What was the trickiest or most difficult scene for you to shoot?

It’s so funny, they all were! [Laughs] There’s so many dolly shots in the movie, I actually kissed my steadi-cam operator on the mouth after our screening.

I love the opening shot too, where it spins. So great.

Leslye: That was actually the last scene to be written. We were going into production and I still hadn’t finished that scene. I still couldn’t figure it out. And Doug and I were watching Pulp Fiction, to watch for colors and what it meant and all that. And we were watching the opening scene, and I said, ” You know what would be great? If I could make like the girl version of this.” When you start out thinking it’s one thing, and then by the end of the scene, you’re like, “Whoa!”

But I didn’t answer your question. Probably, it’s a boring answer, but probably the reception because there were lots of different set-ups, all these extras, so many people and the entire main cast on stage, you know? The rehearsal dinner was really tough, too. It was seven and a half pages. We had to get it done in one day with all eight principals.

How are you hoping that the audience will react? What is the kind of emotional connection? I know we mentioned it before a little bit, but what do you want people to get out of this?

I’ve actually shown the film to some 18-25 year old girls that I know. And what I see in their faces is just so unbelievably worth it and indescribable. But when I see them after the screening and know that they get it, it’s like hey don’t have to hide the things that they feel the most shame about, which are eating disorders and abortions. It’s your right to choose, but we never talk about it. We never talk about it the way that Gena and Clyde talk about it in this movie. Except in Fast Times, like 20-25 years ago. We just haven’t talked about it recently. These girls are getting abortions in high school, they’re developing eating disorders in high school.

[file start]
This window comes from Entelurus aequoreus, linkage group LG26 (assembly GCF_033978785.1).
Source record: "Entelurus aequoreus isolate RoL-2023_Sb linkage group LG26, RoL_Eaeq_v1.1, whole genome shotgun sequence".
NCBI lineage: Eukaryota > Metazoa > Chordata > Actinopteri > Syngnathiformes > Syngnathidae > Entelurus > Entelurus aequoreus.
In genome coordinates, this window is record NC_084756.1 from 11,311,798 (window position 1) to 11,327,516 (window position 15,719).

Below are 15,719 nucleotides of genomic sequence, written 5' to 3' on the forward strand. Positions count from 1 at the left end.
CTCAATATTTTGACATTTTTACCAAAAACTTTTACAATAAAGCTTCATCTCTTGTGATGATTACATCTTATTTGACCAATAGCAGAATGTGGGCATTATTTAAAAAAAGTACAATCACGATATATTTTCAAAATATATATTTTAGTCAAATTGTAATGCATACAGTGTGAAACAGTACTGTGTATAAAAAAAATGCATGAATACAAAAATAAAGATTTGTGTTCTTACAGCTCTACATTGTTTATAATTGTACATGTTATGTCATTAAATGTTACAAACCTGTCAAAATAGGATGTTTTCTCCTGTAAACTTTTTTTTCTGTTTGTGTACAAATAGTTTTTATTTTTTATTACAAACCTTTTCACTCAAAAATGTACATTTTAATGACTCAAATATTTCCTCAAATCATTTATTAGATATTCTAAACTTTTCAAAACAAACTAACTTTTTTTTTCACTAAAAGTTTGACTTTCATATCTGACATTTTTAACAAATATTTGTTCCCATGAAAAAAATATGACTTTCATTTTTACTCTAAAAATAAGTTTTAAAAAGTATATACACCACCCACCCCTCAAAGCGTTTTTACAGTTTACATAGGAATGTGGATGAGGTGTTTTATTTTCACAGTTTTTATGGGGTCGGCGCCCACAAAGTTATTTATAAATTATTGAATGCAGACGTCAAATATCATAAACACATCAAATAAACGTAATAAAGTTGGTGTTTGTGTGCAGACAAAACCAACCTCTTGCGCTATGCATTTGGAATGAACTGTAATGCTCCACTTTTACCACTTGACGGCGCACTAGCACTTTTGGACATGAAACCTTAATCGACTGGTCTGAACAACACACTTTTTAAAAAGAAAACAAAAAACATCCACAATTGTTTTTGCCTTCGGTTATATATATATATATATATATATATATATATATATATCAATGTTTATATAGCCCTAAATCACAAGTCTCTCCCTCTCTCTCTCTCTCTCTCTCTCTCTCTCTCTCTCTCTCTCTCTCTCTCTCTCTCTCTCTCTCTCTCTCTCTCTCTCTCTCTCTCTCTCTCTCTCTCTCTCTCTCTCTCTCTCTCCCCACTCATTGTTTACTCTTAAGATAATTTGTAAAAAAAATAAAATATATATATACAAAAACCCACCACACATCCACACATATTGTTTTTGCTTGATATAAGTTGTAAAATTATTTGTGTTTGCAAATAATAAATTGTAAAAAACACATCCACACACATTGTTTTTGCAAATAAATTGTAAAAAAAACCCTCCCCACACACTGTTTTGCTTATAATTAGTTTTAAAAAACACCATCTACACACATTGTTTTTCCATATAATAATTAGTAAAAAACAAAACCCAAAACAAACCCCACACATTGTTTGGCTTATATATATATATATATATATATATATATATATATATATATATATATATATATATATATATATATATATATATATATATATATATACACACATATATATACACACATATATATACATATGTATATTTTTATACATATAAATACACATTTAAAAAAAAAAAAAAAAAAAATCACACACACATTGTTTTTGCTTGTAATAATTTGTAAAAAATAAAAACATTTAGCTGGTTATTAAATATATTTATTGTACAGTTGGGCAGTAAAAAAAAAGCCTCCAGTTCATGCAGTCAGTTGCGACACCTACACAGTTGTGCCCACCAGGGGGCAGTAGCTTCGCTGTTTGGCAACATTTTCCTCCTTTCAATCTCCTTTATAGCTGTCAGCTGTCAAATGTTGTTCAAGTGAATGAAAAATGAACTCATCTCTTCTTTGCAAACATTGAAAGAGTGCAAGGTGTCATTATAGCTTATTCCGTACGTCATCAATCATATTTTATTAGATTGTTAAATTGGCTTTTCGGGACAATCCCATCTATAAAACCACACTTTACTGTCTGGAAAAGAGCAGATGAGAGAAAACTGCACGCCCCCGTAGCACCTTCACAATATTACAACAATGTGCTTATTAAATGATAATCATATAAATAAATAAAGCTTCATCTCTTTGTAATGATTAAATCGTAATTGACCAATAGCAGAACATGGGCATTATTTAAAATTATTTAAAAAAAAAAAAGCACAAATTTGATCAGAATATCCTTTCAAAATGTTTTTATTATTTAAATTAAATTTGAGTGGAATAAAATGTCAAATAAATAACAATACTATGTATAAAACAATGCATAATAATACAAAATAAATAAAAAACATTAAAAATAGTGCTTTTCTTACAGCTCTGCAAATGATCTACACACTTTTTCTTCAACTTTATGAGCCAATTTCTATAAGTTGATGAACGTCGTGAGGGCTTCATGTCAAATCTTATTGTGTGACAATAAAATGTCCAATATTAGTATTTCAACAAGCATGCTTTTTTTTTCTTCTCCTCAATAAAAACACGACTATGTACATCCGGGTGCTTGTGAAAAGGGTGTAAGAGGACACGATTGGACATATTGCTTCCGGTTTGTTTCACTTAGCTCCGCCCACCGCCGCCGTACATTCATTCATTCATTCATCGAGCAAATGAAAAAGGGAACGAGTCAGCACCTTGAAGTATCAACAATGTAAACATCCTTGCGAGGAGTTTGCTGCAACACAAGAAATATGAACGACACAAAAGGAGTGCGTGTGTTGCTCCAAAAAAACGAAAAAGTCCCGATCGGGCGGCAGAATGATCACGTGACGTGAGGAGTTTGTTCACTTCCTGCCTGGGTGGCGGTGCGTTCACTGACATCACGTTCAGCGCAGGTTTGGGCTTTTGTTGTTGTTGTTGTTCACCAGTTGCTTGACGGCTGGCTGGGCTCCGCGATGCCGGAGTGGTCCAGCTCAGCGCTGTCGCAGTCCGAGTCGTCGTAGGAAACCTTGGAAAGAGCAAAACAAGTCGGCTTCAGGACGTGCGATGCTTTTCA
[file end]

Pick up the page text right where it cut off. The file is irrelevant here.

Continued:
I’m not saying they specifically have these problems, but they’ll know people who have these problems, and they certainly have their own issues. And women at my age wouldn’t feel so much shame about these things. And as far as the guys go, the best complement I ever received was that a guy – after seeing one of my plays that starred two female characters – said, “I’ve never identified with a female character before and I actually recognized the feelings she was feeling and could place myself in the shoes of the protagonist.” I would love men to feel that maybe once or twice during the movie, just in the sense that if a guy can relate with Gena, that’s huge. If a guy can relate with Regan? That’s insane to me.

I think that’s part of the reason why I like this movie so much, because there are those moments when I really do relate to them. I understand them.

Yeah! I don’t think it’s that far off. That’s the way that I do think men and women are the same. I think that we process them differently, but I don’t think the emotions are different. I think we’re all still f*cking human and all that sh*t.